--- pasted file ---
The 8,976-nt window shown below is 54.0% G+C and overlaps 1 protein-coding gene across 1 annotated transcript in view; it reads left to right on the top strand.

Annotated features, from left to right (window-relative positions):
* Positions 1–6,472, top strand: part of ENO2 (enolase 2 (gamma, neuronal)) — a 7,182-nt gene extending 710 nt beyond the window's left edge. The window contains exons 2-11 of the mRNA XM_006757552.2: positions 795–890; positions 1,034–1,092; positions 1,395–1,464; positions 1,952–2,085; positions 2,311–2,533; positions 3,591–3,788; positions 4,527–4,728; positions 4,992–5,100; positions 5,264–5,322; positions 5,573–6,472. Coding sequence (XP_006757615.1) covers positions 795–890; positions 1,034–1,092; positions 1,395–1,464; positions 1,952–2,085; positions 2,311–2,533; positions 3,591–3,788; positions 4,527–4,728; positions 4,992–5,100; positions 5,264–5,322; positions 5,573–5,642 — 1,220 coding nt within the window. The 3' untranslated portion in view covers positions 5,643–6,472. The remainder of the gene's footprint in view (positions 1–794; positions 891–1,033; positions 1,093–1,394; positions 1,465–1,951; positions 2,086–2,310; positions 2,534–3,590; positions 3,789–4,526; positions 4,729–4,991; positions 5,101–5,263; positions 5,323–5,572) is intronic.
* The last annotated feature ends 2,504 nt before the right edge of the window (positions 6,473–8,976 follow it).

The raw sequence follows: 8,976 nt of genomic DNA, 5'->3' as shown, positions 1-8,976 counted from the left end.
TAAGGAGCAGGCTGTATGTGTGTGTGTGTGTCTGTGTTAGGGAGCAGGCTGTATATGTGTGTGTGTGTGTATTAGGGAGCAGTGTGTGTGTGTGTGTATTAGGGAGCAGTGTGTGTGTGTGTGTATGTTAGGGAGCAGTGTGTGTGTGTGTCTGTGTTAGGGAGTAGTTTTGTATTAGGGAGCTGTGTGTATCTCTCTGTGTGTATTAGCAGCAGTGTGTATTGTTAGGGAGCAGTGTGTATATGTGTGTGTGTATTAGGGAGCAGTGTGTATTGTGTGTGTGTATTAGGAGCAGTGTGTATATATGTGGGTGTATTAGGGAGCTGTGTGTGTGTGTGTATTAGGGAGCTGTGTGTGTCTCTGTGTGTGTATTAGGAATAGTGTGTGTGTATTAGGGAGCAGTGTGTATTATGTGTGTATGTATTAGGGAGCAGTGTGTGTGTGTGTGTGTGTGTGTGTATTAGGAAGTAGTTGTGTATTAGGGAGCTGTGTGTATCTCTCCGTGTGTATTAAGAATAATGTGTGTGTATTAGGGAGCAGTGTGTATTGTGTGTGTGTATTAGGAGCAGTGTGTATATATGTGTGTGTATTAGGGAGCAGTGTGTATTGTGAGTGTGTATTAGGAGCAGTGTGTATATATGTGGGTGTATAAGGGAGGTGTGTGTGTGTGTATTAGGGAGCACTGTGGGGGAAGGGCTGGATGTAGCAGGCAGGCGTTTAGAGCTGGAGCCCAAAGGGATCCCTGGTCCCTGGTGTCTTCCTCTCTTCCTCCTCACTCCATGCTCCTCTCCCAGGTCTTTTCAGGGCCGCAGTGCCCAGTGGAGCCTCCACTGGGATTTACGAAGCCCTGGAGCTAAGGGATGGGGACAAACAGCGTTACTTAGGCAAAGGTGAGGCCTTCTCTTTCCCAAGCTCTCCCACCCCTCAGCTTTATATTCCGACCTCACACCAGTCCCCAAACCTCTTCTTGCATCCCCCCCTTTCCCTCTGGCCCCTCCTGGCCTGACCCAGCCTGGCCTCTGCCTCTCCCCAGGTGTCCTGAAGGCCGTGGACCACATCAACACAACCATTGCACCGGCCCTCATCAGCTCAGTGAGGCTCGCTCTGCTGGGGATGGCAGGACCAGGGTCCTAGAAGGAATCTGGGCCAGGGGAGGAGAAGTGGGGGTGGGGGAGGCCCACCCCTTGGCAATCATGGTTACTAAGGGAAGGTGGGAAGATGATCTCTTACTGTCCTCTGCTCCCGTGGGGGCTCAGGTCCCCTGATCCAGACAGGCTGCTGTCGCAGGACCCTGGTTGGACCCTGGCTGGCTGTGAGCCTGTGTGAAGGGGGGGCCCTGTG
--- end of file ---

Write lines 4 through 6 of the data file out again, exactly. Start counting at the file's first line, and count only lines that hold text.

* The last annotated feature ends 2,504 nt before the right edge of the window (positions 6,473–8,976 follow it).

The raw sequence follows: 8,976 nt of genomic DNA, 5'->3' as shown, positions 1-8,976 counted from the left end.
TAAGGAGCAGGCTGTATGTGTGTGTGTGTGTCTGTGTTAGGGAGCAGGCTGTATATGTGTGTGTGTGTGTATTAGGGAGCAGTGTGTGTGTGTGTGTATTAGGGAGCAGTGTGTGTGTGTGTGTATGTTAGGGAGCAGTGTGTGTGTGTGTCTGTGTTAGGGAGTAGTTTTGTATTAGGGAGCTGTGTGTATCTCTCTGTGTGTATTAGCAGCAGTGTGTATTGTTAGGGAGCAGTGTGTATATGTGTGTGTGTATTAGGGAGCAGTGTGTATTGTGTGTGTGTATTAGGAGCAGTGTGTATATATGTGGGTGTATTAGGGAGCTGTGTGTGTGTGTGTATTAGGGAGCTGTGTGTGTCTCTGTGTGTGTATTAGGAATAGTGTGTGTGTATTAGGGAGCAGTGTGTATTATGTGTGTATGTATTAGGGAGCAGTGTGTGTGTGTGTGTGTGTGTGTGTATTAGGAAGTAGTTGTGTATTAGGGAGCTGTGTGTATCTCTCCGTGTGTATTAAGAATAATGTGTGTGTATTAGGGAGCAGTGTGTATTGTGTGTGTGTATTAGGAGCAGTGTGTATATATGTGTGTGTATTAGGGAGCAGTGTGTATTGTGAGTGTGTATTAGGAGCAGTGTGTATATATGTGGGTGTATAAGGGAGGTGTGTGTGTGTGTATTAGGGAGCACTGTGGGGGAAGGGCTGGATGTAGCAGGCAGGCGTTTAGAGCTGGAGCCCAAAGGGATCCCTGGTCCCTGGTGTCTTCCTCTCTTCCTCCTCACTCCATGCTCCTCTCCCAGGTCTTTTCAGGGCCGCAGTGCCCAGTGGAGCCTCCACTGGGATTTACGAAGCCCTGGAGCTAAGGGATGGGGACAAACAGCGTTACTTAGGCAAAGGTGAGGCCTTCTCTTTCCCAAGCTCTCCCACCCCTCAGCTTTATATTCCGACCTCACACCAGTCCCCAAACCTCTTCTTGCATCCCCCCCTTTCCCTCTGGCCCCTCCTGGCCTGACCCAGCCTGGCCTCTGCCTCTCCCCAGGTGTCCTGAAGGCCGTGGACCACATCAACACAACCATTGCACCGGCCCTCATCAGCTCAGTGAGGCTCGCTCTGCTGGGGATGGCAGGACCAGGGTCCTAGAAGGAATCTGGGCCAGGGGAGGAGAAGTGGGGGTGGGGGAGGCCCACCCCTTGGCAATCATGGTTACTAAGGGAAGGTGGGAAGATGATCTCTTACTGTCCTCTGCTCCCGTGGGGGCTCAGGTCCCCTGATCCAGACAGGCTGCTGTCGCAGGACCCTGGTTGGACCCTGGCTGGCTGTGAGCCTGTGTGAAGGGGGGGCCCTGTG